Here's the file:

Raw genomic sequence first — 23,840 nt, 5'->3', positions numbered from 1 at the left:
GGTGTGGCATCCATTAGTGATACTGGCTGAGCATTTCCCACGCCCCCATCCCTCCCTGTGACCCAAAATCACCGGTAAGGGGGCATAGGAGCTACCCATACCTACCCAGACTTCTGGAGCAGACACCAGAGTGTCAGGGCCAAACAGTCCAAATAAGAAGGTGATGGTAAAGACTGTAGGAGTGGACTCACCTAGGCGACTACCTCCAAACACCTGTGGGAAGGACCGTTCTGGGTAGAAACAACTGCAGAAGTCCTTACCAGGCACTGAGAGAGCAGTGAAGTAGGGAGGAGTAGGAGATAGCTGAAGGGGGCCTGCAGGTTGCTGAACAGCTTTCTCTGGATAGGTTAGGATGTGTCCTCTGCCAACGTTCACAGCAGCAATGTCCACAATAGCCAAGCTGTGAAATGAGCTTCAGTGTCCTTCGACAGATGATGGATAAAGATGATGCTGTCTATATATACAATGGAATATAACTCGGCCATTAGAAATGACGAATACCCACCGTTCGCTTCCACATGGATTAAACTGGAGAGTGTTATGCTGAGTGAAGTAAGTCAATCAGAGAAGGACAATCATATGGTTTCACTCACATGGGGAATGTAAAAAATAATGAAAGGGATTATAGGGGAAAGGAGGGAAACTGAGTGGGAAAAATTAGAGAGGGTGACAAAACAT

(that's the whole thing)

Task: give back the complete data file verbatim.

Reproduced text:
Raw genomic sequence first — 23,840 nt, 5'->3', positions numbered from 1 at the left:
GGTGTGGCATCCATTAGTGATACTGGCTGAGCATTTCCCACGCCCCCATCCCTCCCTGTGACCCAAAATCACCGGTAAGGGGGCATAGGAGCTACCCATACCTACCCAGACTTCTGGAGCAGACACCAGAGTGTCAGGGCCAAACAGTCCAAATAAGAAGGTGATGGTAAAGACTGTAGGAGTGGACTCACCTAGGCGACTACCTCCAAACACCTGTGGGAAGGACCGTTCTGGGTAGAAACAACTGCAGAAGTCCTTACCAGGCACTGAGAGAGCAGTGAAGTAGGGAGGAGTAGGAGATAGCTGAAGGGGGCCTGCAGGTTGCTGAACAGCTTTCTCTGGATAGGTTAGGATGTGTCCTCTGCCAACGTTCACAGCAGCAATGTCCACAATAGCCAAGCTGTGAAATGAGCTTCAGTGTCCTTCGACAGATGATGGATAAAGATGATGCTGTCTATATATACAATGGAATATAACTCGGCCATTAGAAATGACGAATACCCACCGTTCGCTTCCACATGGATTAAACTGGAGAGTGTTATGCTGAGTGAAGTAAGTCAATCAGAGAAGGACAATCATATGGTTTCACTCACATGGGGAATGTAAAAAATAATGAAAGGGATTATAGGGGAAAGGAGGGAAACTGAGTGGGAAAAATTAGAGAGGGTGACAAAACAT